Recent Changes in Laws Governing Licensing and Complaints
2011 amendments to Arizona licensing laws include some important provisions – a few of which are discussed below – that many contractors will appreciate.
This article appeared in the July 2011 issue of "The Construction Advisor"
published by Lang & Klain, P.C.
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An amendment to
A.R.S. § 12-1365 changes the timeframe within which a buyer of a new home
may file an ROC complaint. It also reduces confusion as to when the clock starts
to run. Now, complaints against a licensed contractor must be
filed within two years after (a) close of escrow or (b) actual occupancy, which occurred
first. (Before this change went into effect, the complaint had to be filed
within two years of the date of occupancy or discovery of the defect.)
Notification of the right to file a complaint must be
included in the construction contract, in 10-point type.
Display of License Number
32-1124 now requires a contractor to include its license number in all broadcast,
published, internet or billboard advertising, including letterhead and other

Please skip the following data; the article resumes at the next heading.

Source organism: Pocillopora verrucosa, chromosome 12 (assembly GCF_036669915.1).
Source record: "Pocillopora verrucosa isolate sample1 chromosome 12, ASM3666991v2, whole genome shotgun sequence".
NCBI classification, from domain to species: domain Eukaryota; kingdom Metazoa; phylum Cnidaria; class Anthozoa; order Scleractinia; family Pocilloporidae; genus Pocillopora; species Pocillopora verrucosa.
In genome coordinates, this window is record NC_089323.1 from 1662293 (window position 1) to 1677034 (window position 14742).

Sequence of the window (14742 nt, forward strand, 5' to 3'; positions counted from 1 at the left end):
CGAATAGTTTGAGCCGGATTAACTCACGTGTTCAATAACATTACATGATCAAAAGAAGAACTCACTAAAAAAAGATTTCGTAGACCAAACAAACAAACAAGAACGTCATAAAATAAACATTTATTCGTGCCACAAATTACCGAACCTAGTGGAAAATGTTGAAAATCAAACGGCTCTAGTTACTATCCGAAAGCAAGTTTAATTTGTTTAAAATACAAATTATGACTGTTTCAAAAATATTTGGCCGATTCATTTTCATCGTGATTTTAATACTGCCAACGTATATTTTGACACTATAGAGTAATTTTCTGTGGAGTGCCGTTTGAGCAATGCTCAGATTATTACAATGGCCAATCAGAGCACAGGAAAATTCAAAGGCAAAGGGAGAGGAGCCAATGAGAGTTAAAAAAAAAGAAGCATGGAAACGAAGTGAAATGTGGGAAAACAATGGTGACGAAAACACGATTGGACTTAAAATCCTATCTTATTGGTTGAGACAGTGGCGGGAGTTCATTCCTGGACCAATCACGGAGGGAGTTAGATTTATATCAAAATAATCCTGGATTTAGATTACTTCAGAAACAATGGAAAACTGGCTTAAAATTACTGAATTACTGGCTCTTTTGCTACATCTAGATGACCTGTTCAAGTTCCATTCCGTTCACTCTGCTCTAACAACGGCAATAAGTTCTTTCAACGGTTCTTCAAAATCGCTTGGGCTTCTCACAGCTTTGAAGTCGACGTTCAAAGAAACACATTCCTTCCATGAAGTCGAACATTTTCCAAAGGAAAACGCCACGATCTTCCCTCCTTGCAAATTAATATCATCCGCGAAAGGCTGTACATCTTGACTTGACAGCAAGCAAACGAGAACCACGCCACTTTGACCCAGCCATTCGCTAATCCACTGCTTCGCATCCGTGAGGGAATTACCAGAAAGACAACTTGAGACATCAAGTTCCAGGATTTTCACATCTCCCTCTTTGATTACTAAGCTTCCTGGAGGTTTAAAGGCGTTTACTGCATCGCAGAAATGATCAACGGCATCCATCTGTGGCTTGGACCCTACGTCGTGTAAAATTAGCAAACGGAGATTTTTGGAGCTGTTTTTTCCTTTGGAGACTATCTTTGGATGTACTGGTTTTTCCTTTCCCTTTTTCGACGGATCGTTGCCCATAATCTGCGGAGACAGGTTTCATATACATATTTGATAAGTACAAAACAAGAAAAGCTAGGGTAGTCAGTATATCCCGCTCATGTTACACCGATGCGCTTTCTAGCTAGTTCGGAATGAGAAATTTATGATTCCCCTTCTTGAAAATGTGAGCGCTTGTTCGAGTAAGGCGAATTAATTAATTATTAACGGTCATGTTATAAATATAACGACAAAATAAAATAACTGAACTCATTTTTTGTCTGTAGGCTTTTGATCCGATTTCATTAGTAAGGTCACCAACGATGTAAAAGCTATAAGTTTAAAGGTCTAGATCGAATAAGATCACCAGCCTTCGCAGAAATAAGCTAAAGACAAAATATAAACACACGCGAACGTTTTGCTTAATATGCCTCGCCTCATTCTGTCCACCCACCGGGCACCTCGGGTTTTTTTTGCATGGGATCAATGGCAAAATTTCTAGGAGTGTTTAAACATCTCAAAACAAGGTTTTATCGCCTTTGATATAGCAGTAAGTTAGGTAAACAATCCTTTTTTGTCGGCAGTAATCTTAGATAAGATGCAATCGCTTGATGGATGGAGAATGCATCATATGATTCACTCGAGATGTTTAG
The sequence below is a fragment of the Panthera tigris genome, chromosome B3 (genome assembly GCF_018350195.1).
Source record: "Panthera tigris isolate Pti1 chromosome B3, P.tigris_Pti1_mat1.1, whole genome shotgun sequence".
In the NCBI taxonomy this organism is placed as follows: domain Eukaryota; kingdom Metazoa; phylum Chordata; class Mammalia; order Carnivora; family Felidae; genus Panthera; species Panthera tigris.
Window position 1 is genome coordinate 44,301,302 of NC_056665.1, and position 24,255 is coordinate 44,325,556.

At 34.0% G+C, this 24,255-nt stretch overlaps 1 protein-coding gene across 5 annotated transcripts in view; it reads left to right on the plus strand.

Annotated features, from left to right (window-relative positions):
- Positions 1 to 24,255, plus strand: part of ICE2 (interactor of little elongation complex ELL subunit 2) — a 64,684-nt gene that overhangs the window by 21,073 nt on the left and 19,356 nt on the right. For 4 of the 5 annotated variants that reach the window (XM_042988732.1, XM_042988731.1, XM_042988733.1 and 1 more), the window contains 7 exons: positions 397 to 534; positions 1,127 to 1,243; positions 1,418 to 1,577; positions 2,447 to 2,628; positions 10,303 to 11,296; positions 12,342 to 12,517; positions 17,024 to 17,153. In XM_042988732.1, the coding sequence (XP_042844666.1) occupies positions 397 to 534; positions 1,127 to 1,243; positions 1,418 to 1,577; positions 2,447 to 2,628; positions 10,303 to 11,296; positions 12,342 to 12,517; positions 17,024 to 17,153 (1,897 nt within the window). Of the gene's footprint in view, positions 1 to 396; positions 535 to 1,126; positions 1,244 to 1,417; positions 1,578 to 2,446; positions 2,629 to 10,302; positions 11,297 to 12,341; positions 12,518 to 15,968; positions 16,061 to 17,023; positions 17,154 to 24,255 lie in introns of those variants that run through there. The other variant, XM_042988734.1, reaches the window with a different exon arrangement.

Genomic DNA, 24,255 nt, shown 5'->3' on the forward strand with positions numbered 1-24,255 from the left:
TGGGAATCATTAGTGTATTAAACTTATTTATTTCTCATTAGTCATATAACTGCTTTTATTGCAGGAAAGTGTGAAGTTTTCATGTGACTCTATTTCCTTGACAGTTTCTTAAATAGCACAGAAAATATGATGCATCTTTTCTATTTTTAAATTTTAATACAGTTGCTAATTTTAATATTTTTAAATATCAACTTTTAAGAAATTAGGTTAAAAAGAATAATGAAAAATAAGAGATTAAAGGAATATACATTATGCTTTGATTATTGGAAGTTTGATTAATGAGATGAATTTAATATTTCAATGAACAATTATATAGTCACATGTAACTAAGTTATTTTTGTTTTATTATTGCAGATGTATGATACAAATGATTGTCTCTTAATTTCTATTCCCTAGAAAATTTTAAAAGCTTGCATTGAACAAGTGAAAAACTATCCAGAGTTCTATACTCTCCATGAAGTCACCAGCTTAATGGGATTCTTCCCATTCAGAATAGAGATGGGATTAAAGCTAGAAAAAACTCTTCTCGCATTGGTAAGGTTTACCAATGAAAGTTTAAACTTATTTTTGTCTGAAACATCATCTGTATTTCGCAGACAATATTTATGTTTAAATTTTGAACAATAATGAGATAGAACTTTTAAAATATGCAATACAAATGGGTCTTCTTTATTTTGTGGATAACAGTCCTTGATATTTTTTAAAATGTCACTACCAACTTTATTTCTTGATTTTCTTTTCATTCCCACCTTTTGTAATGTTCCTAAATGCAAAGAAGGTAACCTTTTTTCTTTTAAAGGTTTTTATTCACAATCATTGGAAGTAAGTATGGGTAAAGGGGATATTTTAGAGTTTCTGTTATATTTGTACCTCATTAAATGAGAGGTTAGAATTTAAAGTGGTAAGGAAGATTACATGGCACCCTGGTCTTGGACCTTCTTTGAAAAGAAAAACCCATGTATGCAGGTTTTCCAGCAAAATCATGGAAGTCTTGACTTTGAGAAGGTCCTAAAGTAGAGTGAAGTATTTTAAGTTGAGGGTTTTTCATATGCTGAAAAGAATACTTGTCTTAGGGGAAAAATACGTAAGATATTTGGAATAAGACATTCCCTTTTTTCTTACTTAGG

documents that the contractor uses to correspond with customers or potential
customers. (Previously, the requirement was less broad, applying only to advertising
or printed materials.) While the new statutory language does not mention email,
contractors would be wise to include their license number in their email
signature as well.
Deletion of "Wrongful" Act
In a welcome change to
A.R.S. § 32-1154, which lists the grounds for license suspension or
revocation, the word “wrongful” has been removed from subsection (A)(7). The
statute now provides that “[t]he doing of a fraudulent act by the licensee as a
contractor resulting in another person being substantially injured” is grounds
for disciplinary action. The good news for contractors: It is harder to prove that a contractor committed a
“fraudulent” act than merely a “wrongful” one.
Exemption from Discipline
Another favorable change, to
A.R.S. § 32-1155, provides that a contractor will
not be disciplined for workmanship or for deviation from code, plans or standards if:
the contractor is not given an opportunity to inspect the work within 15 days of
the Registrar’s notice (even if a corrective work order has not yet been issued),
the contractor’s work has been subject to neglect, modification or
to the slow economy and pressures on the State budget, the Residential Contractors’ Recovery
Fund balance is at an all-time low. As a result, the Fund is stingier, and
taking longer, in
making payouts to homeowners. However, when a payout is made, the Fund and the
Attorney General are more likely than before to try to recover the payout from the